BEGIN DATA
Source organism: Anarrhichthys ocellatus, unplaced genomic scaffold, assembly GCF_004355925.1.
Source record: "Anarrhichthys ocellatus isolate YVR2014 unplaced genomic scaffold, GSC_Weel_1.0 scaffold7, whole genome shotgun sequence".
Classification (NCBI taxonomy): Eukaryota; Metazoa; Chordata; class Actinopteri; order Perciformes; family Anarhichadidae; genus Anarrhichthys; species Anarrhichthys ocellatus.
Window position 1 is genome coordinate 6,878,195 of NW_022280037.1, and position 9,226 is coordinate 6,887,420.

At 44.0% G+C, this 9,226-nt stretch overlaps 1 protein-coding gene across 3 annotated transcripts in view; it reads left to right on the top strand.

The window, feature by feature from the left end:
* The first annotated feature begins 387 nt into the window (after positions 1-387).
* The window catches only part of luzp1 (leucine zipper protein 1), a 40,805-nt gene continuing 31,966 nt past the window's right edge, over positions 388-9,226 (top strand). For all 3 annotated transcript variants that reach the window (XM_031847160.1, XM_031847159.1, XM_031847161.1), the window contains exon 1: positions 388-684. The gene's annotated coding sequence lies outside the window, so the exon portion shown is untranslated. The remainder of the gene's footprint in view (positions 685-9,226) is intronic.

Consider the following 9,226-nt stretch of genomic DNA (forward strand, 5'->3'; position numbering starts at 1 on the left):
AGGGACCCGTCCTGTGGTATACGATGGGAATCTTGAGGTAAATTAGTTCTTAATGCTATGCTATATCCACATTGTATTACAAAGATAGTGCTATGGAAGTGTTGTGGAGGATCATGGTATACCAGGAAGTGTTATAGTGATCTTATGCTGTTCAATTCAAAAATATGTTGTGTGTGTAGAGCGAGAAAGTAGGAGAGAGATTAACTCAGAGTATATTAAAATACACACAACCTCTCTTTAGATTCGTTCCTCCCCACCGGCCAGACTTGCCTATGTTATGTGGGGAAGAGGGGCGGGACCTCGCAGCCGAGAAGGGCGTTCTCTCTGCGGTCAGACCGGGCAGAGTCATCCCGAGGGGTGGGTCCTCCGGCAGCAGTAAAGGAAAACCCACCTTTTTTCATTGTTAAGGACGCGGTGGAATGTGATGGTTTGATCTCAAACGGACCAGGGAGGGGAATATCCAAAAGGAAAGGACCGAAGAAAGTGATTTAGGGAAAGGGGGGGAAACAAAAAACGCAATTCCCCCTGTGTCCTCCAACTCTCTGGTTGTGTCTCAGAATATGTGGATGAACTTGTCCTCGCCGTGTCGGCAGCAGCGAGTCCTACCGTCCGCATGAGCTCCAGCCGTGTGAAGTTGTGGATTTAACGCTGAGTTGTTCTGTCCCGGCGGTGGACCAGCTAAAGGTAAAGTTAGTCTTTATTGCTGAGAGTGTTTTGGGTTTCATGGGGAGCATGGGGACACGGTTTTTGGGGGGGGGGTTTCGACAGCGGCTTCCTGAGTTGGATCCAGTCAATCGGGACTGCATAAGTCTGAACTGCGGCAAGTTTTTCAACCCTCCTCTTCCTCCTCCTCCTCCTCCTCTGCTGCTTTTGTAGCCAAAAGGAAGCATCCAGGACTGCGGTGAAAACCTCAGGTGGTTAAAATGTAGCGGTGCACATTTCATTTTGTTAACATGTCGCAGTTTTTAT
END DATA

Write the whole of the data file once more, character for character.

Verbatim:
Source organism: Anarrhichthys ocellatus, unplaced genomic scaffold, assembly GCF_004355925.1.
Source record: "Anarrhichthys ocellatus isolate YVR2014 unplaced genomic scaffold, GSC_Weel_1.0 scaffold7, whole genome shotgun sequence".
Classification (NCBI taxonomy): Eukaryota; Metazoa; Chordata; class Actinopteri; order Perciformes; family Anarhichadidae; genus Anarrhichthys; species Anarrhichthys ocellatus.
Window position 1 is genome coordinate 6,878,195 of NW_022280037.1, and position 9,226 is coordinate 6,887,420.

At 44.0% G+C, this 9,226-nt stretch overlaps 1 protein-coding gene across 3 annotated transcripts in view; it reads left to right on the top strand.

The window, feature by feature from the left end:
* The first annotated feature begins 387 nt into the window (after positions 1-387).
* The window catches only part of luzp1 (leucine zipper protein 1), a 40,805-nt gene continuing 31,966 nt past the window's right edge, over positions 388-9,226 (top strand). For all 3 annotated transcript variants that reach the window (XM_031847160.1, XM_031847159.1, XM_031847161.1), the window contains exon 1: positions 388-684. The gene's annotated coding sequence lies outside the window, so the exon portion shown is untranslated. The remainder of the gene's footprint in view (positions 685-9,226) is intronic.

Consider the following 9,226-nt stretch of genomic DNA (forward strand, 5'->3'; position numbering starts at 1 on the left):
AGGGACCCGTCCTGTGGTATACGATGGGAATCTTGAGGTAAATTAGTTCTTAATGCTATGCTATATCCACATTGTATTACAAAGATAGTGCTATGGAAGTGTTGTGGAGGATCATGGTATACCAGGAAGTGTTATAGTGATCTTATGCTGTTCAATTCAAAAATATGTTGTGTGTGTAGAGCGAGAAAGTAGGAGAGAGATTAACTCAGAGTATATTAAAATACACACAACCTCTCTTTAGATTCGTTCCTCCCCACCGGCCAGACTTGCCTATGTTATGTGGGGAAGAGGGGCGGGACCTCGCAGCCGAGAAGGGCGTTCTCTCTGCGGTCAGACCGGGCAGAGTCATCCCGAGGGGTGGGTCCTCCGGCAGCAGTAAAGGAAAACCCACCTTTTTTCATTGTTAAGGACGCGGTGGAATGTGATGGTTTGATCTCAAACGGACCAGGGAGGGGAATATCCAAAAGGAAAGGACCGAAGAAAGTGATTTAGGGAAAGGGGGGGAAACAAAAAACGCAATTCCCCCTGTGTCCTCCAACTCTCTGGTTGTGTCTCAGAATATGTGGATGAACTTGTCCTCGCCGTGTCGGCAGCAGCGAGTCCTACCGTCCGCATGAGCTCCAGCCGTGTGAAGTTGTGGATTTAACGCTGAGTTGTTCTGTCCCGGCGGTGGACCAGCTAAAGGTAAAGTTAGTCTTTATTGCTGAGAGTGTTTTGGGTTTCATGGGGAGCATGGGGACACGGTTTTTGGGGGGGGGGTTTCGACAGCGGCTTCCTGAGTTGGATCCAGTCAATCGGGACTGCATAAGTCTGAACTGCGGCAAGTTTTTCAACCCTCCTCTTCCTCCTCCTCCTCCTCCTCTGCTGCTTTTGTAGCCAAAAGGAAGCATCCAGGACTGCGGTGAAAACCTCAGGTGGTTAAAATGTAGCGGTGCACATTTCATTTTGTTAACATGTCGCAGTTTTTAT